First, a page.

From SecurePHPWiki
Jump to: navigation, search


Passwords should always be stored encrypted in a database. In the event of a cracker gaining access to your database, you want to either prolong the cracking of the password hashes, or prevent it altogether. This section will mention methods to prevent your hashes from being cracked, password techniques, and methods that crackers use to break a hash.

--DJ.Bri.T 21:38, 5 April 2006 (EDT)

Cracker Techniques

There are three common methods of cracking password hashes once a cracker has accessed your hash.

Dictionary Attack

The simplest way, yet least reliable, is a dictionary attack, which involves a program running through a list of words, hashing that word, and comparing the generated hash and the stolen hash to see if there is a match.

Rainbow Table Attack

The next step that a cracker would take is to submit the hash to a Rainbow Table. Rainbow tables are pre-generated lists of strings and their corresponding hashes. The idea behind a rainbow table is that the speed at which the password is cracked is drastically reduced, but the space that a rainbow table takes up is very large. This has a fairly good success rate for passwords under 8 characters.

Brute-Force Attack

The final step, if the above two steps didn't work, is to brute-force the password. Meaning, every possible combination of letters and numbers (depending on the selected character set) is tried, hashed, and checked until a match is found. This is very inefficient, yet will have a 100% success rate given enough time with the proper character set.

Password Techniques

There are a number of techniques that can be used to create a strong password.

  1. Never use a dictionary word, or a slightly modified dictionary word. One of the first kinds of attacks a cracker will use is a Dictionary attack, where the program will run through a dictionary and try all of the words. If one of these words is your password, the hash could be cracked within minutes.
  2. Use a combination of uppercase letters, lowercase letters, numbers, and (when allowed) symbols. Adding one of these elements significantly decreases the chance of your password being cracked, and can mean the difference between minutes, hours, days, or even weeks. If all four of these are used, a successful crack could take over a year.
  3. Use at least an 8 character password. Most sites require a 6-character password. This is not nearly enough. Even using only lowercase letters, an 8 character password could take around a day or two to crack. With all of the above combinations of characters, you can increase that time over one year.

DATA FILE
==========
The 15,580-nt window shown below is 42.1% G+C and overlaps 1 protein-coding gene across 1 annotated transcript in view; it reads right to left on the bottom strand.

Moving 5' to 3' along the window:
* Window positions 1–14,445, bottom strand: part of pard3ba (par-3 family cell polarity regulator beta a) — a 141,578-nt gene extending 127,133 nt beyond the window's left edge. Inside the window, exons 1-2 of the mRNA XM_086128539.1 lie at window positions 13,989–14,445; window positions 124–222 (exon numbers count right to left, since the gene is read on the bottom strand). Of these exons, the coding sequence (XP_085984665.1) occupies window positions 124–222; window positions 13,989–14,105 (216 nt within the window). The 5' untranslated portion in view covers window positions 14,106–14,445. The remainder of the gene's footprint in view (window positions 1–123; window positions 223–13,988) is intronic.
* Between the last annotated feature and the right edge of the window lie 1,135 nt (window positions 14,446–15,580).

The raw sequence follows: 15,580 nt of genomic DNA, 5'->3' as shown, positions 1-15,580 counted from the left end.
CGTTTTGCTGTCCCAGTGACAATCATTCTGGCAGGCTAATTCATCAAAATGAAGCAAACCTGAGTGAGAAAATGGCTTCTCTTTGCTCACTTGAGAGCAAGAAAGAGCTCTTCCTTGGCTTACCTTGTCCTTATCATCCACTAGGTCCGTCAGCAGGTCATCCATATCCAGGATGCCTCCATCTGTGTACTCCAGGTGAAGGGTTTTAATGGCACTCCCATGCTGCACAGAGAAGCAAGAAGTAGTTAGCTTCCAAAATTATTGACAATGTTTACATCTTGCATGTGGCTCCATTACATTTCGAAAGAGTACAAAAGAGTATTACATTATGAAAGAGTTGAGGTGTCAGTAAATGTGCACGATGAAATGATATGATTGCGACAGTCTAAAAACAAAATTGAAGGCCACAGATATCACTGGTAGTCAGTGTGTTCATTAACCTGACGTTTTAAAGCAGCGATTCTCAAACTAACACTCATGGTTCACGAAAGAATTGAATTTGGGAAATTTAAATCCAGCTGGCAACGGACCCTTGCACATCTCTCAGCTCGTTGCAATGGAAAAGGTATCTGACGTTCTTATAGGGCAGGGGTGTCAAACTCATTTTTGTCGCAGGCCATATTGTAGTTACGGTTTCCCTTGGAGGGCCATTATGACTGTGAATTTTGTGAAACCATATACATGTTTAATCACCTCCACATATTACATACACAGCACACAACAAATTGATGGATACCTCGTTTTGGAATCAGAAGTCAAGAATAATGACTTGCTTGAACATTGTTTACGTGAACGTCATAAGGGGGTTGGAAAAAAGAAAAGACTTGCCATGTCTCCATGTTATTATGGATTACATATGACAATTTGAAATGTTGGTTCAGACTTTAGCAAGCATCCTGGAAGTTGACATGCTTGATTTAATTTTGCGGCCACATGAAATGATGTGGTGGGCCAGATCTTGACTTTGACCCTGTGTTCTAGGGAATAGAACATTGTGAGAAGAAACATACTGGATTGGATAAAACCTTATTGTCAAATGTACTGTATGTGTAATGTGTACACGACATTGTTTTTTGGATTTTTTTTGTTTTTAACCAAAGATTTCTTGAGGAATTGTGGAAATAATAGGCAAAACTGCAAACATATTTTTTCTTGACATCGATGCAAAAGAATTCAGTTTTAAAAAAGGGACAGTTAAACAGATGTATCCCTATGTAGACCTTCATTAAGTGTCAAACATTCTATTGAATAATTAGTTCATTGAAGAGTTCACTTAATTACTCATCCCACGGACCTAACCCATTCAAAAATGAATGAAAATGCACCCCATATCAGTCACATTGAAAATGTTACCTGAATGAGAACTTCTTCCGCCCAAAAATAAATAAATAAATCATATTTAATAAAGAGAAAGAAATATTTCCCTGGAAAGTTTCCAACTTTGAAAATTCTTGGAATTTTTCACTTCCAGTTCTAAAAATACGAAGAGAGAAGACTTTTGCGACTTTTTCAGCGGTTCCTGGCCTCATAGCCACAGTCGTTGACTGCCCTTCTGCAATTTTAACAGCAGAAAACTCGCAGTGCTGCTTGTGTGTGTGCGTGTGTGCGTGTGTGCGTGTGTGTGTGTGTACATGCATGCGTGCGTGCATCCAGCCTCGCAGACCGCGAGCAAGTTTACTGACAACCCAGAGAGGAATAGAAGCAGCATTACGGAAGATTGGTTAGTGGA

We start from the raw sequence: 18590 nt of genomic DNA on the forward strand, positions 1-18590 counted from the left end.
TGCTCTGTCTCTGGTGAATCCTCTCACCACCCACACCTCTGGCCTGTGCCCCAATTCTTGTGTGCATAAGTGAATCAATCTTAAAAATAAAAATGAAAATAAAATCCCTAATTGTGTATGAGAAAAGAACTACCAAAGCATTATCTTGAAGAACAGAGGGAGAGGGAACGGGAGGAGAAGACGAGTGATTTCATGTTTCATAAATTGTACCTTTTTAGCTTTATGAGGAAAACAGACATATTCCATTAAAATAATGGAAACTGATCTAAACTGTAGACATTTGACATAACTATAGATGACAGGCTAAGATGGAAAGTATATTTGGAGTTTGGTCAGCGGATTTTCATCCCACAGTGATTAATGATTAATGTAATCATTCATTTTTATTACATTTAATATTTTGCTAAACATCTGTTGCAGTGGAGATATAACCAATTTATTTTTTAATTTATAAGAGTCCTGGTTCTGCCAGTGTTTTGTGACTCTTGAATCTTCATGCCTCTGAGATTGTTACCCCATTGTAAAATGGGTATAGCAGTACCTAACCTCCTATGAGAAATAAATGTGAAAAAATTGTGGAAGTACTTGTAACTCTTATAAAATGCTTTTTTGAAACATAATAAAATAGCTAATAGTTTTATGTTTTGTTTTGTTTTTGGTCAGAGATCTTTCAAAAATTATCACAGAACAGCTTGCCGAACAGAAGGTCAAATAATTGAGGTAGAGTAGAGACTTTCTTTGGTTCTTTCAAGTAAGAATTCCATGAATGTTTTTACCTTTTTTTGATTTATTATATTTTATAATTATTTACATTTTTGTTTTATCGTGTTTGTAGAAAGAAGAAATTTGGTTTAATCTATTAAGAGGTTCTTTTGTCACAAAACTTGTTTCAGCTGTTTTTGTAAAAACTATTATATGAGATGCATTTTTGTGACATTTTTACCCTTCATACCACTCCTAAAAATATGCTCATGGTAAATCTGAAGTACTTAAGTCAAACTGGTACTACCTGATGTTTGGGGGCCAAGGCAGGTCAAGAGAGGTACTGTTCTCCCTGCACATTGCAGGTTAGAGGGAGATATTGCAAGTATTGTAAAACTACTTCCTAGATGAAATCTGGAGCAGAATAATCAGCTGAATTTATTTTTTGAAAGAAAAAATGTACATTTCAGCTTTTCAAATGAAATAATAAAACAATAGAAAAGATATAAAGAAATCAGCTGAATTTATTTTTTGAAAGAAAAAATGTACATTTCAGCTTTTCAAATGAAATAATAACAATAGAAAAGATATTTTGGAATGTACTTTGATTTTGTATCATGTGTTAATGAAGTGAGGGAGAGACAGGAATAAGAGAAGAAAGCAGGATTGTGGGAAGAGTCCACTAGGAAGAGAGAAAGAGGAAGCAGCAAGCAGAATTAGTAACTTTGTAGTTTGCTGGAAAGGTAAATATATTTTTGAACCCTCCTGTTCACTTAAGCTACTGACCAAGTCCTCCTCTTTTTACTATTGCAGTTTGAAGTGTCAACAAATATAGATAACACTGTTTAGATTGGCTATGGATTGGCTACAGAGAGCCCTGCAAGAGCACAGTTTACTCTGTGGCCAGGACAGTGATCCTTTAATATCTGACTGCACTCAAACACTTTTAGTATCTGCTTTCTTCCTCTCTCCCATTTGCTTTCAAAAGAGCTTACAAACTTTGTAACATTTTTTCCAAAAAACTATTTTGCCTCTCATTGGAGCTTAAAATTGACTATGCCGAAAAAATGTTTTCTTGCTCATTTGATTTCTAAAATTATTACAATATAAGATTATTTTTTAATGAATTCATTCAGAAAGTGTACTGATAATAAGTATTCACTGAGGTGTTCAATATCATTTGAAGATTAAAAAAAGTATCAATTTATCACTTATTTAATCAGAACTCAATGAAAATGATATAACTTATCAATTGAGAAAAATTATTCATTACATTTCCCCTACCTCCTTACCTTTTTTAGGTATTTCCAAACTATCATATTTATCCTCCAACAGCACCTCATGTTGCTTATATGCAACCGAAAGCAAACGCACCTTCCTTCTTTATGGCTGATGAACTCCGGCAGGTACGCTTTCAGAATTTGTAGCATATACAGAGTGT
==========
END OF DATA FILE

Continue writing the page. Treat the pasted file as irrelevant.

Protecting Your Passwords

Needless to say, passwords should always be encrypted. The most common encryption is MD5, because of it's impossibility to decrypt. There are two common techniques to protecting this hash further than simply hashing the password.

  1. Double-Encrypting - Encrypting the password twice, with either a second algorithm, or the same one, can drastically improve your security. Attempting to crack an MD5 hash twice is extremely hard.
  2. Salting - Salting is defined as adding extra characters to the beginning or end of a password before hashing it to decrease the chance of the password being crackable. By adding extra characters, the password can get to a point where it is nearly impossible to crack.

You can obviously combine these two techniques. If you're extremely anal about security, you can salt the password, hash it in MD5, then salt the hash and MD5 it again. This has the potential to be uncrackable.

Limitations of MD5

Due to MD5 being a constant number of characters, MD5 has its limitations. MD5 is a 32-character hexadecimal hash. At first glance, this may seem like a pretty secure encryption. But let’s look further. Because of the limitation of 32 characters, we are limited to 16^32 characters =3.40282367 x 10E38 combinations. A massive number. But let’s take all 20 character strings. Not so big a number. You have the possibility of 26 Uppercase, 26 lowercase, 10 numbers, space, period, hyphen, underscore, and comma. 67 characters total. And this isn’t even all the characters in use: this is only the common ones. Therefore: 67^20 = 3.32273766 × 10E36 combinations. Look at how close these two numbers are. And we’re only considering 20 characters strings, nothing else. Looking at it this way, if you put in a large salt to your string to encrypt, there’s a good possibility that this hash is the same for a string that is substantially smaller, say, 5 or 6 characters. Therefore, cracking this encryption would take a lot less time.

An ideal way of encrypting your password to prevent collisions is to MD5 a salted password, then append it to another hash, such as a SHA1. Adding a salt to this would be the icing on the cake, making your passwords much more secure. The odds of a collision happening in two different encryptions is so close to zero it can safely be ignored.